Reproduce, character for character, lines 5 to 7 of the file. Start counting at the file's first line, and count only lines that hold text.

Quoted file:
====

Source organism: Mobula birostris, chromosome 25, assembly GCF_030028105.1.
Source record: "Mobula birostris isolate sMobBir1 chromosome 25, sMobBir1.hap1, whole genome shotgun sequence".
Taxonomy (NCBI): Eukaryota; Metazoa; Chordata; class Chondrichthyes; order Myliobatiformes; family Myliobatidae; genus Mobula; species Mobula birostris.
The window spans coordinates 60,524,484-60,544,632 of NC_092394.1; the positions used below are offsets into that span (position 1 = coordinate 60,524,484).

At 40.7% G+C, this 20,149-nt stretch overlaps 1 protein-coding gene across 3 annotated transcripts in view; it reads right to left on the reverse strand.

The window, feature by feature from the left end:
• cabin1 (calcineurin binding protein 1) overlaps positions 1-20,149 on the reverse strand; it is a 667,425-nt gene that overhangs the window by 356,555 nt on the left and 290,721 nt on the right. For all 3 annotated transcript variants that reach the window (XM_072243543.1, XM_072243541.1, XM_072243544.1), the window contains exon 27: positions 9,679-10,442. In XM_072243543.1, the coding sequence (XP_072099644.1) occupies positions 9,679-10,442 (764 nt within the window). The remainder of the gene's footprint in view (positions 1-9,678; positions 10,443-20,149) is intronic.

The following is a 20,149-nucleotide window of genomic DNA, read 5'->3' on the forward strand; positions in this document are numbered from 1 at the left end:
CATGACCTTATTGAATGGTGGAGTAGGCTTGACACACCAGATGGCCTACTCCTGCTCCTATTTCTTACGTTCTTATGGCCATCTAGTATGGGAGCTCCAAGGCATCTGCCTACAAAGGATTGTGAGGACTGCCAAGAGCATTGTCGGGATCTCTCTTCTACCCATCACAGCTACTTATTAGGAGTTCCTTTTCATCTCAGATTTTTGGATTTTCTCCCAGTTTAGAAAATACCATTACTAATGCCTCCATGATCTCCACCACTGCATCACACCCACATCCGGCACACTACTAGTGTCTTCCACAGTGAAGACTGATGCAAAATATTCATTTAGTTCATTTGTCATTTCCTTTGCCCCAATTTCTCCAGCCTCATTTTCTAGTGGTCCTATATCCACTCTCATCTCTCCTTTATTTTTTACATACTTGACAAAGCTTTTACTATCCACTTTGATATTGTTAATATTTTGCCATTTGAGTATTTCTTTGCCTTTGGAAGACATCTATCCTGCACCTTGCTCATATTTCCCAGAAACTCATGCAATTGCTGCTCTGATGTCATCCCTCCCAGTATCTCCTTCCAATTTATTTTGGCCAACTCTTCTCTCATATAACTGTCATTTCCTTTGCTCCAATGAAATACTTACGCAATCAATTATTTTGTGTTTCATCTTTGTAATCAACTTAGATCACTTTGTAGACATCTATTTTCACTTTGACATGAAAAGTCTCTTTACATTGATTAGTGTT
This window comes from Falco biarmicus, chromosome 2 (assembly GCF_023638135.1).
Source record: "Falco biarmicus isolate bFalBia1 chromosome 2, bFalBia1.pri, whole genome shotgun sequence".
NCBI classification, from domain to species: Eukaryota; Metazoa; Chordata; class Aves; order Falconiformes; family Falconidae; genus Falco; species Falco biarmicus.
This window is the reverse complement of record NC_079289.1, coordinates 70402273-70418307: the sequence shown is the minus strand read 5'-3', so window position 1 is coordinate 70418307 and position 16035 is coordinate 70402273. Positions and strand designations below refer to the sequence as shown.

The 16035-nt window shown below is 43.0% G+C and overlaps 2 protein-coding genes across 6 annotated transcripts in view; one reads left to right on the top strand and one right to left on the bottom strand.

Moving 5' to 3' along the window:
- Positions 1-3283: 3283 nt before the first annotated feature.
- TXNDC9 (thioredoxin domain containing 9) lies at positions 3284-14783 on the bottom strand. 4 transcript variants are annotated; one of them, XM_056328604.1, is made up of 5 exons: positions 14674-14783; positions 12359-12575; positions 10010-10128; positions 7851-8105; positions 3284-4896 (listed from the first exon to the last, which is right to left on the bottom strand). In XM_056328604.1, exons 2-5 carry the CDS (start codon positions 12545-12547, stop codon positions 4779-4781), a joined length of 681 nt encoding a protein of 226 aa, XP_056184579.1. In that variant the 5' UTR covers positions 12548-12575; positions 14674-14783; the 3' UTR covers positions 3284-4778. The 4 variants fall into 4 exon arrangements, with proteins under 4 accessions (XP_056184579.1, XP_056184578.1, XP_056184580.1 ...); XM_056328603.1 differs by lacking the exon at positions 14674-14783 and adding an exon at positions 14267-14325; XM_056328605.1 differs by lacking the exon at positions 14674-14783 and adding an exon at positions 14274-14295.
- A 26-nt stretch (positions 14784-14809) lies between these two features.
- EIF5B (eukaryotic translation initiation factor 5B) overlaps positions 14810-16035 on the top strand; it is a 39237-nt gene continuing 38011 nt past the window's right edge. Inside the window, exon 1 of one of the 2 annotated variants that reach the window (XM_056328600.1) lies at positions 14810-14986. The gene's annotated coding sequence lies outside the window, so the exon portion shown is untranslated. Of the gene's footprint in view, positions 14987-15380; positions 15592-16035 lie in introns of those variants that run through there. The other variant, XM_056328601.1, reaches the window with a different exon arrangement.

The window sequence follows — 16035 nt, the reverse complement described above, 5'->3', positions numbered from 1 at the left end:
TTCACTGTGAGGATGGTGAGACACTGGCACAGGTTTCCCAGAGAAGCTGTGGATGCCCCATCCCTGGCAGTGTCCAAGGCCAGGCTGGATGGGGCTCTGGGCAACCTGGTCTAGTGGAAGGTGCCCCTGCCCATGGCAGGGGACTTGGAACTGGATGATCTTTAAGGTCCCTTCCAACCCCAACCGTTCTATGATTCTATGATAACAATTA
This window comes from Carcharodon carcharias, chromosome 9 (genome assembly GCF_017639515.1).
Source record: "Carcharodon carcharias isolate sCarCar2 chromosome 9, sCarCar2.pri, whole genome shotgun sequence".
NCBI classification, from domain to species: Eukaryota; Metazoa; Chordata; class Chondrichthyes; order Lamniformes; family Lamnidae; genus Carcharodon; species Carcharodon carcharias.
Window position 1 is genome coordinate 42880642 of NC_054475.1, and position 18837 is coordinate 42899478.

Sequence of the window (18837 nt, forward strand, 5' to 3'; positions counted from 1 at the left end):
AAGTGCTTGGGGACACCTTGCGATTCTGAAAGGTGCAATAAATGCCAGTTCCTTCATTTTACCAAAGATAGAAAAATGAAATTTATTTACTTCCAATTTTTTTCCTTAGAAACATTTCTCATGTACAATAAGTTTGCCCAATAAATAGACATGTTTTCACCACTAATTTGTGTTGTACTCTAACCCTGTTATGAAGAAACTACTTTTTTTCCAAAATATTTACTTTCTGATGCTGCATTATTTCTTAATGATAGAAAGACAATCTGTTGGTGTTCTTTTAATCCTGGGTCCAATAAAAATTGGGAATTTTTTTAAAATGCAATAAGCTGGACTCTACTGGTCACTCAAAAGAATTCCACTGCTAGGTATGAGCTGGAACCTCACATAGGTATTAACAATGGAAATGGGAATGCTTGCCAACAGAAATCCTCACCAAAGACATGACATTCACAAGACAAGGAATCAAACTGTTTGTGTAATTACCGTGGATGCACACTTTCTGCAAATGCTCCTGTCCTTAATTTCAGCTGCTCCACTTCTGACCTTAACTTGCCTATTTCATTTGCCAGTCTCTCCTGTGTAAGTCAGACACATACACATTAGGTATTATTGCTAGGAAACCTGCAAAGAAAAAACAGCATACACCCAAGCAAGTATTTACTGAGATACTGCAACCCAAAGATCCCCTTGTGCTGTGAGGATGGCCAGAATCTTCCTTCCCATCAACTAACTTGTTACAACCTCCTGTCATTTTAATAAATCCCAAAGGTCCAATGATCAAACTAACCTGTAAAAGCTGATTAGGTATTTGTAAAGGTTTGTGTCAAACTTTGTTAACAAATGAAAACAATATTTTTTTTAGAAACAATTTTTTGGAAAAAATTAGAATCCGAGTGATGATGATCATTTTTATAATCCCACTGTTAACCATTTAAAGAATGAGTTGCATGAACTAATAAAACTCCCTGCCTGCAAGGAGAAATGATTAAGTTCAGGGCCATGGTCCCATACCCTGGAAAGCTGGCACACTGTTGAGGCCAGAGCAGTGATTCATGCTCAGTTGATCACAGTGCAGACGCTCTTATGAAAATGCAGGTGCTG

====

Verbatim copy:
At 40.7% G+C, this 20,149-nt stretch overlaps 1 protein-coding gene across 3 annotated transcripts in view; it reads right to left on the reverse strand.

The window, feature by feature from the left end:
• cabin1 (calcineurin binding protein 1) overlaps positions 1-20,149 on the reverse strand; it is a 667,425-nt gene that overhangs the window by 356,555 nt on the left and 290,721 nt on the right. For all 3 annotated transcript variants that reach the window (XM_072243543.1, XM_072243541.1, XM_072243544.1), the window contains exon 27: positions 9,679-10,442. In XM_072243543.1, the coding sequence (XP_072099644.1) occupies positions 9,679-10,442 (764 nt within the window). The remainder of the gene's footprint in view (positions 1-9,678; positions 10,443-20,149) is intronic.